STAVANGER -- Statoil has submitted a development plan for the Valemon field in the North Sea to Norway’s Ministry of Petroleum and Energy. The company aims to start production from the field in 2014.
Valemon contains reserves of around 206 MMboe, with an estimated development cost of almost $3.6 billion.
The development plan calls for a fixed steel platform to separate gas, condensate, and water in the well stream. Gas will be transported via the existing pipeline from Huldra to Heimdal, for onward transport to markets in the UK and mainland Europe. Produced condensate will be piped to Kvitebjørn for stabilization and subsequent delivery to the refinery at Mongstad, near Bergen.
Statoil has already placed a number of contracts, including a letter of intent to Heerema Vlissingen in The Netherlands for construction of the 9,200-metric ton (10,141-ton) steel platform jacket.
Heerema Marine Contractors Nederland has a similar preliminary order for transport and installation of the jacket, in 135 m water depth. The jacket, which should be completed in May 2012, will be 157 m (515 ft) tall, with a footprint of 45 x 45 m (147 x 147 ft) and a top area of 26 x 30 m (85 x 98 ft).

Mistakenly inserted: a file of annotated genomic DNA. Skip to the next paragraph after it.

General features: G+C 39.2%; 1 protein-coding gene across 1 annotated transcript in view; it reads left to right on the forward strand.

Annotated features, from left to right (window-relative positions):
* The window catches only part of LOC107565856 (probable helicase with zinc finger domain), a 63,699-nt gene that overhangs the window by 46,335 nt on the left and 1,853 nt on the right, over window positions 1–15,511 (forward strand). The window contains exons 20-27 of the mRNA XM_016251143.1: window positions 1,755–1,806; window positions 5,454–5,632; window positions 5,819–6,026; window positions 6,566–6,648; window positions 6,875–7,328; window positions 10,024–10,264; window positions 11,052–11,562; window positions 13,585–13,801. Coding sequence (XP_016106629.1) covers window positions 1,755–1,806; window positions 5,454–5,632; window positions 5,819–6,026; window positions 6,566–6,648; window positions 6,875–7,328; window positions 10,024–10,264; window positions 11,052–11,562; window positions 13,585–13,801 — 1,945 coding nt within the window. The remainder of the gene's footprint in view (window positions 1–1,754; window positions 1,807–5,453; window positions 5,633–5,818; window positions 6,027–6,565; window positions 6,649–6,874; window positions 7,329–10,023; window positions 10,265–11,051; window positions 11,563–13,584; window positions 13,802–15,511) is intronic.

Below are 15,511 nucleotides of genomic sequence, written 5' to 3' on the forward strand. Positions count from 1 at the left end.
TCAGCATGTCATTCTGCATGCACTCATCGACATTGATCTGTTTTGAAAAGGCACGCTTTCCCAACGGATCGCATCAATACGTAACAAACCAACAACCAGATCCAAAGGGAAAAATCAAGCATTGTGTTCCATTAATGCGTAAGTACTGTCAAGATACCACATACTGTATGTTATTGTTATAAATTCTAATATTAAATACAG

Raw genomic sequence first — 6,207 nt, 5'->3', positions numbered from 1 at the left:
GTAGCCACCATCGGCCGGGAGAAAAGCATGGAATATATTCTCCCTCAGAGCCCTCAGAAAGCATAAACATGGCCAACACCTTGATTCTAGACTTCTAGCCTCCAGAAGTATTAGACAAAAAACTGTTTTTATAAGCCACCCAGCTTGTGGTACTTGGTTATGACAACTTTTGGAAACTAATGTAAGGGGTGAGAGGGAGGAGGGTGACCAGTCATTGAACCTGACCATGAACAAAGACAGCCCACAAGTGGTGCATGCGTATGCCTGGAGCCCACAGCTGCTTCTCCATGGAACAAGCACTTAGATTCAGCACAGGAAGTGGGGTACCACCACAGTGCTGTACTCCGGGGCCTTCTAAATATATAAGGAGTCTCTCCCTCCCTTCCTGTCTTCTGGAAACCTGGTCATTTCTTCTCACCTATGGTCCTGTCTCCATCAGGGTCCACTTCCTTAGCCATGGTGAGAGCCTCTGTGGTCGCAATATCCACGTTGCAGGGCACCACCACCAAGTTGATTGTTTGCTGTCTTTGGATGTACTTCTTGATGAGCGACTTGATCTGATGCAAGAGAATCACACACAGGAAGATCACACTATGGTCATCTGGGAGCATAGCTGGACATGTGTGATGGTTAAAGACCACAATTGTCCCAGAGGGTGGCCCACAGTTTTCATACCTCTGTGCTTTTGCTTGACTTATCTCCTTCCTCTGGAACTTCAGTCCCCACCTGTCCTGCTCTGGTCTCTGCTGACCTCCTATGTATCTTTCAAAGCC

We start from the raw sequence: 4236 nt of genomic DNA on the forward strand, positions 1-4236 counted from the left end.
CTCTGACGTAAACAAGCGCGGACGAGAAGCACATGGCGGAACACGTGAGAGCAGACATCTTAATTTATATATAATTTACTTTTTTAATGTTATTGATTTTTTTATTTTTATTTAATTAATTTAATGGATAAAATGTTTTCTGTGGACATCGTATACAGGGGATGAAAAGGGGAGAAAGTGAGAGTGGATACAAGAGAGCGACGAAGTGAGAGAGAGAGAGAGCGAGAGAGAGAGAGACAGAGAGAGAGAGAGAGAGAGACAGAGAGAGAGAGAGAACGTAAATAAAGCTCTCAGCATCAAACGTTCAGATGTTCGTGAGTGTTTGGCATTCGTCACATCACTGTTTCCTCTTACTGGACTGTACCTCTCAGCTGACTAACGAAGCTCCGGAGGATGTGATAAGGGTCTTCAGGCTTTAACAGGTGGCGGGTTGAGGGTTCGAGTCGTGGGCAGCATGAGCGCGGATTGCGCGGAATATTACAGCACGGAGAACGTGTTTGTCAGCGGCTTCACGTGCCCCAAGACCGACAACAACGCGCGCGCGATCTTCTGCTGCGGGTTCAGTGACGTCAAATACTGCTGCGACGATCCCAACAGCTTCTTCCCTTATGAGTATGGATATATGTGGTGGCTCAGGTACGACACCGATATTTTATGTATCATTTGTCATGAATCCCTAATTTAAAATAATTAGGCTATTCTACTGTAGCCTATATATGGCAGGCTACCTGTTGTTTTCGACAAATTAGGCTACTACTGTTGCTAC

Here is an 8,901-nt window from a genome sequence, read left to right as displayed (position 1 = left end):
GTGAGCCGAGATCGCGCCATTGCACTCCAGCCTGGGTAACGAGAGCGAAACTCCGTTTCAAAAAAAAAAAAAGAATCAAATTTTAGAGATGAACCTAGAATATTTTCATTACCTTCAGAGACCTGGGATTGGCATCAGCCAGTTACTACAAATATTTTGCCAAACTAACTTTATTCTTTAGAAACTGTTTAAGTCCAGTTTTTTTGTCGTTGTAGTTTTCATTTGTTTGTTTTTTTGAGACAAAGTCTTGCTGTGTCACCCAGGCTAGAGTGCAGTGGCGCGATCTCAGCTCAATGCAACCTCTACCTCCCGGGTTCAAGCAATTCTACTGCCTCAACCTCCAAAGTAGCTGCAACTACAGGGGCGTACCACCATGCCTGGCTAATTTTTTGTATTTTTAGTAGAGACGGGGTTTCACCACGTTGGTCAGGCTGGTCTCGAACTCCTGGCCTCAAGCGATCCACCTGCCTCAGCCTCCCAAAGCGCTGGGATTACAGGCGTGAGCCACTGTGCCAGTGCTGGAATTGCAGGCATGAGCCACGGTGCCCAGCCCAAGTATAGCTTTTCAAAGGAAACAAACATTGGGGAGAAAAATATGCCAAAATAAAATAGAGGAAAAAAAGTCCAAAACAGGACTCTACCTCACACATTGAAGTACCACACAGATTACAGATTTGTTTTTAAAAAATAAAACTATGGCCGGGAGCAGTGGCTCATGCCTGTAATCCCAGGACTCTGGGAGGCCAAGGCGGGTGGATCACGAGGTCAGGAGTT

Statoil will issue contracts for the topsides (including the living quarters), pipelines, subsea umbilical, and marine operations during 2011-13.
Plateau production from Valemon will reach around 3 bcm/yr of gas. The Heimdal platform needs these extra volumes to extend its commercial life, and Valemon’s contribution should also make it possible to exploit other gas reserves in the area.
Valemon is situated in between the Kvitebjørn and Gullfaks South fields, roughly 160 km (99.4 mi) west of Bergen. Statoil estimates the field’s recoverable reserves at 26 bcm of gas and 31 MMbbl of condensate. Statoil is operator, in partnership with Petoro, Enterprise Oil, and Total.